University of Pennsylvania
EAS 244/CLST 344/INTG 344. Curiosity: Ancient and Modern Thinking about Thinking (Bassett, Struck)
The course examines two approaches to the still unanswered question of what happens when humans create knowledge. How should we describe the impulse, or set of impulses, that leads us to seek it? What is happening when we achieve it? And how do we describe the new state in which we find ourselves after we have it? We will study the work of contemporary physicists and cognitive scientists on these questions along side the approaches developed by the two most powerful thinkers from antiquity on the topic, Plato and Aristotle. The course will begin with Plato on knowledge, followed by an introduction to tools from network science and statistical physics that can be used to evaluate the structure of knowledge, the acquisition of knowledge, and the generation of new knowledge. The second portion of the course will focus on Aristotle’s thoughts on wonder, teleology in nature, gradients of the mind, and related topics, followed by an introduction to theories and tools from network neuroscience and cognitive science on the practice of curiosity. The goal of the course is to provide students with the conceptual tools to consider what curiosity is, what its value is, what its dangers are, how it can be quantified, and how to measure it in their own writing and that of historical thinkers. What makes a good idea? What drives innovation? How can we foster it?
BE566. Network Neuroscience (Bassett)
The human brain produces complex functions using a range of system components over varying temporal and spatial scales. These components are coupled together by heterogeneous interactions, forming an intricate information-processing network. In this course, we will cover the use of network science in understanding such large-scale and neuronal-level brain circuitry. The course will begin with a brief introduction to network science and associated tools for data analysis, mathematical modeling, and statistical inference. We will then examine the use of structural and functional brain networks extracted from non-invasive neuroimaging data (fMRI, MEG, MRI, DTI, DSI) in determining fundamental organizational principles of neuronal processes. We will review evidence for alterations in these network structures in psychiatric disease, neurological disorders, and brain injury. We will conclude with a section focused on the use of dynamic networks in understanding cognitive functions including learning and lexical processing, and emerging applications of network control theory for an understanding of cognition and clinical interventions. The goal of this course is to provide students with an intuition for the types of problems at the biological interface that network science can be used to address. To that end, we will place particular emphasis on: (i) network methods, (ii) data objects amenable to network methods, (iii) neurophysiological perturbations of such data, and (iv) current frontiers and open mathematical problems. Students will also learn how to peer review journal articles, and write reviewer reports. The will also learn how to peer review grant proposals and write reviewer reports. Lastly, they will learn to perform a network-based research project, and bring it from initial data through to a final publication-quality article in the style of Proc Natl Acad Sci.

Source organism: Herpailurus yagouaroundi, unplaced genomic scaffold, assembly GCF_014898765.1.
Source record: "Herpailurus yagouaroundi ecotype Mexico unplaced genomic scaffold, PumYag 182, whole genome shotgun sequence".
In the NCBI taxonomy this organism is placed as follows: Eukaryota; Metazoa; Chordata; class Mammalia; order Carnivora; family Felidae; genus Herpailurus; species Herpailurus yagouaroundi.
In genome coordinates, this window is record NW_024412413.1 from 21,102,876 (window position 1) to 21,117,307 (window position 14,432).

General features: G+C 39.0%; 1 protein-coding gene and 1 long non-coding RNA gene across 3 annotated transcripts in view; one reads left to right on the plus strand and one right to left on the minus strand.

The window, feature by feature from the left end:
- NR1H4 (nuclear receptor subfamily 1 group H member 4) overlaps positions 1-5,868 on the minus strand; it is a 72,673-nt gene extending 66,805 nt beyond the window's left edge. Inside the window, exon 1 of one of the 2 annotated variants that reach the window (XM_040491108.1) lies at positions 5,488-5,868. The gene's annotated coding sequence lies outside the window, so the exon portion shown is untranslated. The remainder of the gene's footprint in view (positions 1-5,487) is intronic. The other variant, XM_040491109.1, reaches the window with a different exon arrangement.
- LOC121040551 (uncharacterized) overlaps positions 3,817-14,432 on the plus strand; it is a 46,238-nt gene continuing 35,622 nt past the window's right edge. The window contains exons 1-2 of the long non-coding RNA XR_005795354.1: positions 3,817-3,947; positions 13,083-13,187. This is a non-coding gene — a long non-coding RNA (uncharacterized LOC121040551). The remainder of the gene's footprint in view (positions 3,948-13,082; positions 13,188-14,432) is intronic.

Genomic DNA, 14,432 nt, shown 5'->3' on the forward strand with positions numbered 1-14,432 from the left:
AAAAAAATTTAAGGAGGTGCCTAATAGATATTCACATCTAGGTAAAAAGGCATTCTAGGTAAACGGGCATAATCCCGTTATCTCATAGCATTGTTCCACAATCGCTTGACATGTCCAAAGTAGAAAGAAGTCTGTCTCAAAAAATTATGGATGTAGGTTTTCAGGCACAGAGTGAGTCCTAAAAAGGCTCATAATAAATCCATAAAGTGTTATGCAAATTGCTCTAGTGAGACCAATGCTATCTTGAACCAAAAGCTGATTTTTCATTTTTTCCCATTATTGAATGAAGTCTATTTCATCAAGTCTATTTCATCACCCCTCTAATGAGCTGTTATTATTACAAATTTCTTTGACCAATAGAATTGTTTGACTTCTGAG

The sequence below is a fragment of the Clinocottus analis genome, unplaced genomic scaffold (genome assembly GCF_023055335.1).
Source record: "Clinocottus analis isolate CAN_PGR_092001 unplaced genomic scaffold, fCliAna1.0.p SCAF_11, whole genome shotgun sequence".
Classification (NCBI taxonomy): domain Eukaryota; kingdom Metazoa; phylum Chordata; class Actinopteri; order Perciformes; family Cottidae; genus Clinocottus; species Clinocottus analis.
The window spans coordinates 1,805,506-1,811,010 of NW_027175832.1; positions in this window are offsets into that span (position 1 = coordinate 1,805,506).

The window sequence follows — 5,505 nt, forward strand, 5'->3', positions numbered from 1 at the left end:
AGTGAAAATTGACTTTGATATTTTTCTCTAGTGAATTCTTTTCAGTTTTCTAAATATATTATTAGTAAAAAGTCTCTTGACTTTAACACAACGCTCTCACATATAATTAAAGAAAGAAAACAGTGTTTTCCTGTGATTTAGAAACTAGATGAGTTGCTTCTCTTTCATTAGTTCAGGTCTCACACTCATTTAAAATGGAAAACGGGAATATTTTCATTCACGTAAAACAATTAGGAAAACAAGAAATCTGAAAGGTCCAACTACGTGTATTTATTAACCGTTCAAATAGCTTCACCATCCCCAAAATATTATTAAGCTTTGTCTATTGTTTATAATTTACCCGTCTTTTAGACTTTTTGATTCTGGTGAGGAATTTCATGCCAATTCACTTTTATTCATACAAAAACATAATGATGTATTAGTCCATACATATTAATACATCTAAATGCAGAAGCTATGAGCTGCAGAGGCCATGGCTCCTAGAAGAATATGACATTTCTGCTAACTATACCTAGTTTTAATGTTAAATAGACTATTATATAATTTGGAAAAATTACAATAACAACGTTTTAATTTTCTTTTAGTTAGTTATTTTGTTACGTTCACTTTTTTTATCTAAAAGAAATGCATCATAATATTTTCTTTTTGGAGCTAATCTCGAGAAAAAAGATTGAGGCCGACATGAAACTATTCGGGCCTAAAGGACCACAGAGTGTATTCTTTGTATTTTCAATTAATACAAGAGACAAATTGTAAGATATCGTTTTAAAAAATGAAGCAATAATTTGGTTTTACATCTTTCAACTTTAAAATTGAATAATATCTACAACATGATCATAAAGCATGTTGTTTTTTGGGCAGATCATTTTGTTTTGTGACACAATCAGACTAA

ENM375. Fundamentals of biostatistics
The goal of this course is to equip bioengineering undergraduates with fundamental concepts in applied probability, exploratory data analysis and statistical inference. Students will learn statistical principles in the context of solving biomedical research problems. The purpose of this course is to provide students with skills to analyze and interpret small and large biological data set. Fundamentals in statistics will be taught through the use of homework problems, case studies and projects focused on computational analysis of biological data. Topics covered include: populations and samples; random variables; discrete and continuous probability distributions; exploratory data analysis; descriptive statistics (mean, standard deviation, median, variance, quantiles); confidence intervals; expectations; variances; central limit theorem; independence; hypothesis testing; fitting probability models; pvalues; goodness-of-fit tests; correlation coefficients; non-parametric tests; ANOVA; linear regression; bootstrapping; and maximum likelihood estimation.